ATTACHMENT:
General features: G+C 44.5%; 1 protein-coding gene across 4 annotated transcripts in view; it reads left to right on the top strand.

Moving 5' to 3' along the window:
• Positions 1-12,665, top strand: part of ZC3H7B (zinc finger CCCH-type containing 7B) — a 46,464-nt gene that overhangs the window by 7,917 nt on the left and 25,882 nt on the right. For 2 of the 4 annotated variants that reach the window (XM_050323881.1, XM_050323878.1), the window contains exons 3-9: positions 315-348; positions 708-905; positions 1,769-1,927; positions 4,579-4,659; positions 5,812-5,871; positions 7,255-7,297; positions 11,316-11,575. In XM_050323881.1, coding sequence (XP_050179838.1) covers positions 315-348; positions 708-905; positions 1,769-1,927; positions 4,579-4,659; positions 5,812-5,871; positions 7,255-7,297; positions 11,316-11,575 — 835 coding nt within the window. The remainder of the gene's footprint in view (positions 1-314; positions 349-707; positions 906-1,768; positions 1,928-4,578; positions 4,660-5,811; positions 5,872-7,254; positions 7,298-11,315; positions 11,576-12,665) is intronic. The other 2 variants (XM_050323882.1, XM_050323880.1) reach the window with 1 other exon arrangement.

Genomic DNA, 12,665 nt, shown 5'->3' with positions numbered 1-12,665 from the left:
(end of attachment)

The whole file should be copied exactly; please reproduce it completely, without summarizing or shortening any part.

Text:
General features: G+C 44.5%; 1 protein-coding gene across 4 annotated transcripts in view; it reads left to right on the top strand.

Moving 5' to 3' along the window:
• Positions 1-12,665, top strand: part of ZC3H7B (zinc finger CCCH-type containing 7B) — a 46,464-nt gene that overhangs the window by 7,917 nt on the left and 25,882 nt on the right. For 2 of the 4 annotated variants that reach the window (XM_050323881.1, XM_050323878.1), the window contains exons 3-9: positions 315-348; positions 708-905; positions 1,769-1,927; positions 4,579-4,659; positions 5,812-5,871; positions 7,255-7,297; positions 11,316-11,575. In XM_050323881.1, coding sequence (XP_050179838.1) covers positions 315-348; positions 708-905; positions 1,769-1,927; positions 4,579-4,659; positions 5,812-5,871; positions 7,255-7,297; positions 11,316-11,575 — 835 coding nt within the window. The remainder of the gene's footprint in view (positions 1-314; positions 349-707; positions 906-1,768; positions 1,928-4,578; positions 4,660-5,811; positions 5,872-7,254; positions 7,298-11,315; positions 11,576-12,665) is intronic. The other 2 variants (XM_050323882.1, XM_050323880.1) reach the window with 1 other exon arrangement.

Genomic DNA, 12,665 nt, shown 5'->3' with positions numbered 1-12,665 from the left: